Carly Margulies last competed in 2019, yet she’s skiing at the Olympics

Carly Margulies
Jason Wolle
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When Carly Margulies takes her first Olympic ski halfpipe qualifying run on Feb. 17, it will be her first competitive action of any kind since December 2019.

Margulies, who underwent seven knee surgeries since 2013, including three since her last contest, earned the fourth and final spot on the U.S. Olympic women’s ski halfpipe team.

Her story baffles Olympic historians. They can’t think of another recent American in any sport who didn’t compete at all in the two years before an Olympic appearance.

The U.S. is the world’s deepest nation in women’s halfpipe skiing, boasting seven of the world’s top 20 this season.

So how did Margulies make the four-woman Olympic team without competing once during the coronavirus pandemic?

In golf and tennis, sidelined athletes can keep their pre-injury tournament eligibility for a certain amount of time in coming back from an extended absence.

The International Ski Federation (FIS) has a similar rule for the international ranking system that U.S. Ski and Snowboard uses to determine some Olympic spots.

Margulies was ranked 10th in the world when she competed for the last time in December 2019, tearing her right ACL and meniscus for the third time and needing 14 months to recover.

She was granted injury status after that season, with 10 percent of her 450 points deducted. She retained that status this past year.

She was ready to return to competition last month but tore her left medial meniscus the day before the first of five Olympic qualifying events.

Doctors said she needed surgery, and likely a six-to-nine-month recovery.

Margulies figured that not only was her Olympic dream over (four years after just missing the PyeongChang Games), but also her career. At 24, she couldn’t possibly endure another extensive rehab for the 2026 Olympic cycle.

A few days later, Margulies was given a different plan. The meniscus wasn’t repairable. The surgery would instead be “a snip of the damaged area,” she said. That meant a four-to-six-week recovery.

Margulies would miss all five of the Olympic qualifying events. She had no chance to earn her place on the team via podium results.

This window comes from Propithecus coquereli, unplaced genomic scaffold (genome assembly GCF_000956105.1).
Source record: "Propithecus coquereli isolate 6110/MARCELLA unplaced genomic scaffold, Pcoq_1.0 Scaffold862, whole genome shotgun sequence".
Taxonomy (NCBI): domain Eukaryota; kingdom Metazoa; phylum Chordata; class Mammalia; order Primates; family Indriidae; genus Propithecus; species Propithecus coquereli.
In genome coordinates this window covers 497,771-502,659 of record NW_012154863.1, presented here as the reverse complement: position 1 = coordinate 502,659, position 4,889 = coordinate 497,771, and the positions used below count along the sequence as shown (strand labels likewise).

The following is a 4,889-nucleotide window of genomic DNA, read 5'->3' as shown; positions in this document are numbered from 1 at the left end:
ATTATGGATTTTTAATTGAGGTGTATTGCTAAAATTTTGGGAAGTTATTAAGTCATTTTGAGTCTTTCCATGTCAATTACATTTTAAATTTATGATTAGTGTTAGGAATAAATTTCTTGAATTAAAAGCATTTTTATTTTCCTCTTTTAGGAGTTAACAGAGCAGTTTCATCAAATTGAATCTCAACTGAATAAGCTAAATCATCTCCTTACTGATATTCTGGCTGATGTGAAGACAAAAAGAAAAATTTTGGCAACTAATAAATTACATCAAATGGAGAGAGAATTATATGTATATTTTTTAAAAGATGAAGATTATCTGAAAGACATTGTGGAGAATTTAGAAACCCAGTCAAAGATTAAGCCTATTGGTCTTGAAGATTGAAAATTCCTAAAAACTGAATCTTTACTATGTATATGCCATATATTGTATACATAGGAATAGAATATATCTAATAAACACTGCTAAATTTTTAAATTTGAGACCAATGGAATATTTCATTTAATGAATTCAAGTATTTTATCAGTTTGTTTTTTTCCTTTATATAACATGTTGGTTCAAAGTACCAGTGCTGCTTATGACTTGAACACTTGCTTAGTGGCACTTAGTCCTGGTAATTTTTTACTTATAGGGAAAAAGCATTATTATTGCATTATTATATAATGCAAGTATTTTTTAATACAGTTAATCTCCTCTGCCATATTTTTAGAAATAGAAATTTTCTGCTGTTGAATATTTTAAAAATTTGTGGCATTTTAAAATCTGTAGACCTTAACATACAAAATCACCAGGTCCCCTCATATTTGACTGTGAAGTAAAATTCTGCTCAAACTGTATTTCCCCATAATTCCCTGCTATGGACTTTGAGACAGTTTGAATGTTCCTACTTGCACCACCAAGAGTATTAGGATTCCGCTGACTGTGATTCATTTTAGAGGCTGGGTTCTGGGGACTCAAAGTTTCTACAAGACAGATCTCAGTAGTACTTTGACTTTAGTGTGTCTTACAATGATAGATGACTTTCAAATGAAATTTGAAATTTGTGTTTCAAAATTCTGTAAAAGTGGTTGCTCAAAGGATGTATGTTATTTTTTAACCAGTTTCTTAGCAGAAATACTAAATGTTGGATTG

But there was one other possible route. The fourth and final spot on the team was up for grabs. She could file an injury petition for it. Or, just maybe, she could get in objectively via her injury-protected world ranking from two years ago.

When Margulies went under the knife last month, she ranked 13th in the world and fourth among Americans via her points from 2019. Three more Americans were in 16th, 18th and 19th places overall.

So Margulies waited it out. If one of the other U.S. hopefuls fared well in the qualifying events — competitions with skiers from around the world — her chance of getting in via either route would decline. Perhaps vanish.

But none of the Americans ranked behind her made a podium in Olympic qualifying. Last week, the FIS rankings updated one last time. Margulies was still in fourth place among Americans.

Margulies said she was driving her 2012 Volkswagen Touareg from Salt Lake City to her home of Mammoth Lakes, California, on the day that U.S. Ski and Snowboard would fill the last spot. She made it 130 miles before her car broke down.

So Margulies became the first person in history to learn that they qualified for the Olympics while at S&R Auto of Wendover, Utah.

“I started crying, and the mechanics at the auto shop around me were so confused,” she said of receiving the news in a phone call. “So it was a good day and bad day. Mostly good.”

She was later towed back to Salt Lake City, then booked a flight the next day to Mammoth.

Four years earlier in Mammoth, Margulies finished fourth in the last Olympic qualifier for the PyeongChang Games. It was the best World Cup result of her career, but not enough to move up from fifth place to fourth in the U.S. standings. She just missed that four-woman Olympic team.

“Obviously in that moment, I was really, really upset. But looking back at it, I don’t think I would have been ready to go to the Olympics [in 2018],” she said. “There’s a reason behind me not going at that time. And there’s a reason I’m going now.”

Margulies said she returned to skiing from her seventh surgery two weeks ago. Her knees are doing well, and she got all her tricks back.

But that belies the struggle of the past decade. In March 2011, ski halfpipe was added to the Olympic program. Margulies, then 13, gabbed with her friends about becoming an Olympian one day.

In December 2013, she tore her right ACL and meniscus in practice and was out for a year. In an eight-year stretch, she tore her right ACL and meniscus three separate times, her left ACL and meniscus once and, separately, her right and left medial meniscus each once.

“It takes a toll on you, physically and mentally,” Margulies said. “So many people, close to me even, told me that I should give up, that I should try something else, that I need to just move on. That hurt a lot, for sure, but I used those people’s opinions as motivation to prove them wrong.”

Margulies’ take on an unprecedented realization of an Olympic dream?

“Perseverance pays off,” she said. “You can make those dreams a reality, no matter what the setbacks are.”

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